Bradley Cooper stars in this thriller about a lowly copywriter and wannabee novelist who’s slipped a radical, secret “smart drug” that enables him to use 100% of his brain power—but also brings him to the attention of a powerful mogul (Robert De Niro), and sinister forces out to obtain his supply of the drug.  Adapted from the Alan Glynn novel. Abbie Cornish and Anna Friel co-star for director Neil Burger. (PG-13) 97 minutes.

Slick, invigorating and, most of all, interesting, The Lincoln Lawyer packs a punch. Matthew McConaughey plays a criminal defense lawyer-for-hire in L. A.(he does a great deal of business from the back seat of his Lincoln Town Car) who must defend a rich boy accused of assault. This is McConaughey’s best role in years and the supporting cast—Marisa Tomei, Ryan Phillippe, and William Macy—shines. From the bestselling Michael Connelly legal thriller, here’s hoping that should a series of films be launched, the filmmakers create just the right amount of edge and intrigue as they do here.. (R) 119 minutes.  (★★★1/2) Greg Archer

Artist-turned-filmmaker Julian Schnabel (Basquiat; Before Night Falls; The Diving Bell and the Butterfly) directs this drama set in war-torn East Jerusalem. Frida Pinto (Slumdog Millionaire) stars as a young woman raised in an orphanage on the principles of peace and education; radicalized by her mission to teach children in a Palestinian refugee camp, she falls in love with an activist (Omar Metwally), and gets swept up in the war. Based on the semi-autobiographical book by Rula Jebreal. Alexander Siddig, Willem Dafoe, and Vanessa Redgrave have featured roles. (PG-13) 114 minutes.

Brazilian animation director Carlos Saldanha (the first three Ice Age movies) turns to more familiar turf with this CGI comedy about a domesticated pet macaw (voice of Jesse Eisenberg) on the adventure of a lifetime with a free-spirited female (Anne Hathaway) and a flock of exotic wild birds in Rio de Janeiro. Jamie Foxx, Jane Lynch, George Lopez, and Will i Am contribute voices. (PG) 96 minutes.

Well, it’s better than you think. And much more brutal than some of the other Screams. Still, I had a ball in this fourth outing, which seems to deliver a sobering commentary on the state of today’s youth and how modern media, social networking and the undying thirst for fame—”sick is the new normal”—have bled the culture dry of real integrity.  Neve Campbell is back. Her Sidney has written a self-help book, but when she returns to her hometown for a book signing ... let the stabbings begin. Take note of the clever movie within a movie within a movie within a movie thing happening here at various points. And the final sceness? Well played. David Arquette and Courtney Cox are back.  Anna Paquin, Kristen Bell, Hayden Panettiere and Emma Roberts. Wes Craven directs. (R) 103 minutes.  (★★1/2) Greg Archer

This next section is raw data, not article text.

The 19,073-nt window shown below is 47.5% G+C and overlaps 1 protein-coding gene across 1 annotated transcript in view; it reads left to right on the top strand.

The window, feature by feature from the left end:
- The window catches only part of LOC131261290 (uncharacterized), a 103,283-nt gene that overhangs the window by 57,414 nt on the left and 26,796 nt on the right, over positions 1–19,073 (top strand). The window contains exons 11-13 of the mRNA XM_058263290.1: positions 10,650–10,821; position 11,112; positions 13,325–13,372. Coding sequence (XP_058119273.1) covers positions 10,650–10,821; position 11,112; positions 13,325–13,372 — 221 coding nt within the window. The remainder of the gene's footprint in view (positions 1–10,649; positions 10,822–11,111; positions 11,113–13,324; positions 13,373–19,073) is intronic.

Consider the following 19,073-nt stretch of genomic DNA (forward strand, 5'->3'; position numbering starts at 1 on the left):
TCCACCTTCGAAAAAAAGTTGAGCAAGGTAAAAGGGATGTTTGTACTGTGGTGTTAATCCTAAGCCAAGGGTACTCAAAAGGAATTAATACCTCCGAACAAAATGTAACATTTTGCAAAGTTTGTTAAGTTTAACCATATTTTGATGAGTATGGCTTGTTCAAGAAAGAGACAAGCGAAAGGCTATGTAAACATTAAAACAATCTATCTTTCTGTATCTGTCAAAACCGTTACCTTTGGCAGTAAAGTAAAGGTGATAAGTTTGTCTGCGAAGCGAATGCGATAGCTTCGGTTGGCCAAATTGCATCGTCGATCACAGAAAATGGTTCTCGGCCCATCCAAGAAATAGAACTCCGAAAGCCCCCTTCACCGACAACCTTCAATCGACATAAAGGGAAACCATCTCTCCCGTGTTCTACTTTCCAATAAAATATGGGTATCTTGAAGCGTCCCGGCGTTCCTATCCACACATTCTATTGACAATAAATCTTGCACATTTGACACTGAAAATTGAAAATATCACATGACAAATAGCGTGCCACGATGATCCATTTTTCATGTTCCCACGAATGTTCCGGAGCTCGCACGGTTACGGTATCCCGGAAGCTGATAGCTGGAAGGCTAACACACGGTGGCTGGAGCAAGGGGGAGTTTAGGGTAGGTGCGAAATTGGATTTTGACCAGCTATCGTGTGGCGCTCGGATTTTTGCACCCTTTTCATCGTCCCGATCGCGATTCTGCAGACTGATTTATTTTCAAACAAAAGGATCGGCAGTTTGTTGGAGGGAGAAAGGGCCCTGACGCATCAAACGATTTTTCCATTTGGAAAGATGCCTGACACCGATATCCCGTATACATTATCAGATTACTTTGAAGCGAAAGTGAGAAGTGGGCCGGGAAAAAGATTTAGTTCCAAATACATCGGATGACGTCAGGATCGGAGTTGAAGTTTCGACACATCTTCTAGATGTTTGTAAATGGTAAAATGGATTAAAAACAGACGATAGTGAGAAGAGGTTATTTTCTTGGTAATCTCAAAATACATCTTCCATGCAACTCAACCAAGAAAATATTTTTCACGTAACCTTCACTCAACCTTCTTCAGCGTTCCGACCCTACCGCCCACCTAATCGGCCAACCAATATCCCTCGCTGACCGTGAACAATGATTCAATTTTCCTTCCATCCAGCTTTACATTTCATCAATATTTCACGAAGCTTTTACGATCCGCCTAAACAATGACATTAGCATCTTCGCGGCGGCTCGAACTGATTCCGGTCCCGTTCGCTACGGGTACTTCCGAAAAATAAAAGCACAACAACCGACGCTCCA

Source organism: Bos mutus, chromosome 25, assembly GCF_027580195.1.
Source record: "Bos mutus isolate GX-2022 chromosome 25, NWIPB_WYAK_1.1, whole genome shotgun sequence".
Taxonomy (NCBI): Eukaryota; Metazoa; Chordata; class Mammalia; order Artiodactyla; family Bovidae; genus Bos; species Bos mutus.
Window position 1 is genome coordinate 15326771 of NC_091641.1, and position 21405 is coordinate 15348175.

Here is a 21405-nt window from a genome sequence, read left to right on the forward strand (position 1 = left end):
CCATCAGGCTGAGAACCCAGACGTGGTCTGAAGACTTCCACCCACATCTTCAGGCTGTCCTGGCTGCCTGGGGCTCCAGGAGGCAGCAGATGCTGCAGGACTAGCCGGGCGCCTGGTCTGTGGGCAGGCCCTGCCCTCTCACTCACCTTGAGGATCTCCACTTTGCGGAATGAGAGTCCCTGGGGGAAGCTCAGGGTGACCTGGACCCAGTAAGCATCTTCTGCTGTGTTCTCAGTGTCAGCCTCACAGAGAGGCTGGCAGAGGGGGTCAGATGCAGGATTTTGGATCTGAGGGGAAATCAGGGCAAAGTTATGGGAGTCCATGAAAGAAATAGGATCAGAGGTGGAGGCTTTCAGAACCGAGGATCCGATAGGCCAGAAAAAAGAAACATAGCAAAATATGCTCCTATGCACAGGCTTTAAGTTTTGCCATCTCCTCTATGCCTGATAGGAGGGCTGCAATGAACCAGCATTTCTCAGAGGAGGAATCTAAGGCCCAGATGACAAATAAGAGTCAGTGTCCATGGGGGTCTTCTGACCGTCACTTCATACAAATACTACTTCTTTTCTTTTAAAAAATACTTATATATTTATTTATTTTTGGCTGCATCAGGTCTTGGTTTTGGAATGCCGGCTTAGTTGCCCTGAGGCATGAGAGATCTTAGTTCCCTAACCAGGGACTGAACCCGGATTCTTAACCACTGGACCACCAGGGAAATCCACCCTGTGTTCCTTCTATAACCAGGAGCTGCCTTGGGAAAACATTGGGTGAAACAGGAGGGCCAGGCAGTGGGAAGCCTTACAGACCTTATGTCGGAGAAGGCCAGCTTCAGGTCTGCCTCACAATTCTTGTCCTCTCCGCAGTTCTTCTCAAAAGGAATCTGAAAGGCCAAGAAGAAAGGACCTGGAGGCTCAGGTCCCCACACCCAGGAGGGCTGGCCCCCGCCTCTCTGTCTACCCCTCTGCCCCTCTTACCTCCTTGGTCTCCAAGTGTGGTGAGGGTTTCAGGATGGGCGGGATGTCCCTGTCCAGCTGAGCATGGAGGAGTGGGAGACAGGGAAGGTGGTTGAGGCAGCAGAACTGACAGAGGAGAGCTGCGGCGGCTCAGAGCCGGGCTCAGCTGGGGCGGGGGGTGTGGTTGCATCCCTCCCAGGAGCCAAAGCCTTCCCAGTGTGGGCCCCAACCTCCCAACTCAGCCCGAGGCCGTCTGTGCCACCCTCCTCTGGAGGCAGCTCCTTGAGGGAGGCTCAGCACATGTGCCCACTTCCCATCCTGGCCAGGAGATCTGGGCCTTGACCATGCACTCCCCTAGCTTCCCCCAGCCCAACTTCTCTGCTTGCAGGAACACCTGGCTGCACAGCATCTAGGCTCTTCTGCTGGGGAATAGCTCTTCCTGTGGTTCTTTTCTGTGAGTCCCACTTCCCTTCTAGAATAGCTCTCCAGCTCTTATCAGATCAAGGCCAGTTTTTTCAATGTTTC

AnnaSophia Robb stars as Bethany Hamilton in this inspirational true story of the teenage girl who lost her arm in a shark attack, but didn't let it stop her from returning to the world of competitive surfing. Helen Hunt, Dennis Quaid, Craig T. Nelson, and Kevin Sorbo co-star for director Sean McNamara. Shot on location in Hawaii. (PG)

I smell a sequel. In this clever film, Jake Gyllenhaal is a government agent transported again and again into the mind of a passenger on a commuter train just before it blows up. The idea is to determine the identity of the bomber before another strike. Look for the stellar subplot about why this is actually happening. Vera Farmiga, Michelle Monaghan, and Jeffrey Wright co-star; Duncan Jones (Moon) directs. (PG-13) 93 minutes.   (★★★) Greg Archer

Paul Giamatti stars in, yet again, a standout film about a character trying to come to terms with what life is handing him. GIamatti is a lawyer and volunteer high school wrestling coach who winds up caring for a displaced teen (newcomer Alex Shaffer). He decides to mold the boy into a star athlete. There’s an interesting back story, too, about the boy’s grandfather and mother.. Written and directed by quirk-meister Tom McCarthy (The Station Agent; The Visitor). Amy Ryan, Jeffrey Tambor, Bobby Cannavale, and Melanie Lynskey co-star. (R) 106 minutes.  (★★★) Greg Archer

The creators of The Pineapple Express (stars Danny McBride and James Franco; director David Gordon Green) come together again and the result ... is not that pretty.  Franco plays a prince hoping to rescue his kidnapped love (Zooey Deschanel).He drags his weed-smoking, slacker brother (McBride) along. And then Natalie Portman shows, not offering much to this tired tale. (R) 102 minutes. (HH) Greg Archer
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Growing Hope

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Cardinal Grand Cross in the Sky

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Sugar: The New Tobacco?

Proposed bill would require warning labels on sugary drinks Will soda and other saccharine libations soon come with a health warning? They will if it’s up to our state senator, Bill Monning (D-Carmel). On Feb. 27, Monning proposed first-of-its-kind legislation that would require a consumer warning label be placed on sugar-sweetened beverages sold in California. SB 1000, also known as the Sugar-Sweetened Beverages Safety Warning Act, was proposed to provide vital information to consumers about the harmful effects of consuming sugary drinks, such as sodas, sports drinks, energy drinks, and sweetened teas.


Animal Magnetism

Bear, mouse dare to be friends in charming ‘Ernest and Celestine’ It’s not exactly Romeo and Juliet. It’s not even a romance, although it is a love story about two individuals separated by prejudice who find the courage to form an unshakable bond despite the rules and traditions that keep them apart.
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Trout Gulch Vineyards